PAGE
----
Warsaw Climate Change Conference Goes Into Overtime

Warsaw HallwayWARSAW-“This COP is already
locked in failure,” declared Anjali Appadurai at a press briefing
as the 19th Conference of the Parties (COP-19) of the U.N. Climate
Change Convention (UNFCCC) slouched toward its close on Friday
night. She added, “This COP has delivered nothing.” As it happens,
Appadurai was one of the activists who participated in the
“massive” walkout of self-styled civil society at the conference on
Thursday, but there she was on the podium at as representative of
Third World Network
. Never mind. The environmental ministers
and diplomats are still at it trying shape some kind of deal.

So what would “success” look like to Appadurai and other climate
change activists here at the Warsaw conference? First, the rich
countries would have to admit their
historical responsibility
for damaging the climate and commit
to cutting their greenhouse emissions by 40 percent below what they
emitted in 1990. Currently, developed nations have committed to
cuts amounting to about 18 percent by 2020.

Second, it is not enough that the rich countries promised in
2009 at the Copenhagen climate change conference to “mobilize” $100
billion per year in climate change funding for poor countries
beginning in 2020. Meena Raman, another representative of the Third
World Network, cited the demands from the Like-Minded Developing
Countries for $70 billion in climate change funding by 2015. The
poor countries are also adamant that the billions “mobilized” by
rich countries should not come from the private sector: that’s just
way too uncertain. Poor country governments will accept only public
funds in the form of grants.

Citing the awful devastation wreaked on the Philippines by
Typhoon Haiyan, the poor country negotiators claim is that it’s far
too late to mitigate or adapt to climate change. It’s now time to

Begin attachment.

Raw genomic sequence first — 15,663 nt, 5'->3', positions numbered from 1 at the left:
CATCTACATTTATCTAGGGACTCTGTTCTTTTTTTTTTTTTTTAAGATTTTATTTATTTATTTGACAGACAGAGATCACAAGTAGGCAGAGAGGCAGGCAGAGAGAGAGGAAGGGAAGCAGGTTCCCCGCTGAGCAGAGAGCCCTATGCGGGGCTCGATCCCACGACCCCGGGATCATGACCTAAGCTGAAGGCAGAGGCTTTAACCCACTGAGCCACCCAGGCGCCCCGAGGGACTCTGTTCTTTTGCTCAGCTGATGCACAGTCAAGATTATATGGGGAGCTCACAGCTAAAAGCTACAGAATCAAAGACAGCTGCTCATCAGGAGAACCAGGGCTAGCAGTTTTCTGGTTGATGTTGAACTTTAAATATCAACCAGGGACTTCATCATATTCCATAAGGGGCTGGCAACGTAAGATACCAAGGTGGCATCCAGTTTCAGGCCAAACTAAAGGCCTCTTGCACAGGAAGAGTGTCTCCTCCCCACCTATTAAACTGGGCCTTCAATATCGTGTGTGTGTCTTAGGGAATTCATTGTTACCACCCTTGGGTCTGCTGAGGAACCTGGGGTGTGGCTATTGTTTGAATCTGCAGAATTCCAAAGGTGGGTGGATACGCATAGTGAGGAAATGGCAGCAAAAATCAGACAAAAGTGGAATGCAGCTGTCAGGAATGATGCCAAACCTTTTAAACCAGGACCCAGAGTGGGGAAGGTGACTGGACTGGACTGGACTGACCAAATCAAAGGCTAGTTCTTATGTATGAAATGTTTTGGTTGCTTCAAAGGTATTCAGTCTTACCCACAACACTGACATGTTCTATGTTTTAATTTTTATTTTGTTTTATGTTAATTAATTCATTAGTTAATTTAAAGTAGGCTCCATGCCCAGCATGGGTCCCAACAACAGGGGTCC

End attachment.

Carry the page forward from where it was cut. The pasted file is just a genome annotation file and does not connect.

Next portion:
pay for the effects of climate change. So the third demand from
poor countries is that the rich countries set up a separate funding
mechanism in addition to the annual $100 billion already promised
to compensate poor countries for the
loss and damage
caused by climate change.

The rich countries have been resisting all three of these
demands. Instead, they are focusing on how to reach some kind of
binding global treaty at the COP in Paris in 2015.
Under that agreement all countries, rich and poor, are supposed to
make nationally determined mitigation commitments. That is, each
country is supposed tell the rest of the world how and by how much
they plan to reduce their greenhouse gas emissions after the new
treaty comes into force in 2020. Poor countries counter that they
will not make any such commitments until the rich countries make
firm climate change funding commitments.

The rich countries led by U.S. climate negotiator Todd Stern
would count the conference a “success” if it achieved two things.
First, negotiators would establish uniform greenhouse gas
mitigation performance standards that could be compared directly
across all countries. Second, the conference would adopt a
timetable in which each country is expected to make its initial
mitigation pledges public and available for criticism, preferably
by late 2014 or early 2015. The rich countries also do not want to
create a new loss and damage bureaucracy, but have those issues
handled under the already existing adaptation provisions of the

The COP was supposed to close at 6 pm (CET) but the negotiations
continue and are expected to run well into the night. My final
dispatch from the Warsaw climate conference, reporting on what it
delivered, if anything, will appear on Monday

from Hit & Run http://reason.com/blog/2013/11/22/warsaw-climate-change-conference-goes-in

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